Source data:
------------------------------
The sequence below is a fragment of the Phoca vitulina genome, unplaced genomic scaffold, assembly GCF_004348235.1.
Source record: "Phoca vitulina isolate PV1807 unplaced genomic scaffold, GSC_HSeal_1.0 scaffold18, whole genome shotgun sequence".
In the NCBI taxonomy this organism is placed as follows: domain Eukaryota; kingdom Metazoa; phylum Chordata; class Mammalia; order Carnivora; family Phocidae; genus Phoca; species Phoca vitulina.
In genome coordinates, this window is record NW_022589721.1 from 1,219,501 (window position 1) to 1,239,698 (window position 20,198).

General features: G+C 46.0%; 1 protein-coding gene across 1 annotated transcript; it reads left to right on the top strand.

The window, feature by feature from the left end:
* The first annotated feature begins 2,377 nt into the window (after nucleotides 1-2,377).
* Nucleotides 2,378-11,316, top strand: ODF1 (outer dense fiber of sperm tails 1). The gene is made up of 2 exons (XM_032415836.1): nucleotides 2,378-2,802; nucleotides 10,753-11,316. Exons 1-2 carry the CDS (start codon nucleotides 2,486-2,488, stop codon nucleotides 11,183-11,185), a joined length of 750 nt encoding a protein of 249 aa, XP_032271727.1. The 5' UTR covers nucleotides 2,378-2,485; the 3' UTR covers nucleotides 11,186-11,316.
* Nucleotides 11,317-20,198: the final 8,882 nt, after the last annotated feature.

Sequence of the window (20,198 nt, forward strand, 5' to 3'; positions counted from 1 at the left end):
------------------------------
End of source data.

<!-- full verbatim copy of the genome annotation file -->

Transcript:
The sequence below is a fragment of the Phoca vitulina genome, unplaced genomic scaffold, assembly GCF_004348235.1.
Source record: "Phoca vitulina isolate PV1807 unplaced genomic scaffold, GSC_HSeal_1.0 scaffold18, whole genome shotgun sequence".
In the NCBI taxonomy this organism is placed as follows: domain Eukaryota; kingdom Metazoa; phylum Chordata; class Mammalia; order Carnivora; family Phocidae; genus Phoca; species Phoca vitulina.
In genome coordinates, this window is record NW_022589721.1 from 1,219,501 (window position 1) to 1,239,698 (window position 20,198).

General features: G+C 46.0%; 1 protein-coding gene across 1 annotated transcript; it reads left to right on the top strand.

The window, feature by feature from the left end:
* The first annotated feature begins 2,377 nt into the window (after nucleotides 1-2,377).
* Nucleotides 2,378-11,316, top strand: ODF1 (outer dense fiber of sperm tails 1). The gene is made up of 2 exons (XM_032415836.1): nucleotides 2,378-2,802; nucleotides 10,753-11,316. Exons 1-2 carry the CDS (start codon nucleotides 2,486-2,488, stop codon nucleotides 11,183-11,185), a joined length of 750 nt encoding a protein of 249 aa, XP_032271727.1. The 5' UTR covers nucleotides 2,378-2,485; the 3' UTR covers nucleotides 11,186-11,316.
* Nucleotides 11,317-20,198: the final 8,882 nt, after the last annotated feature.

Sequence of the window (20,198 nt, forward strand, 5' to 3'; positions counted from 1 at the left end):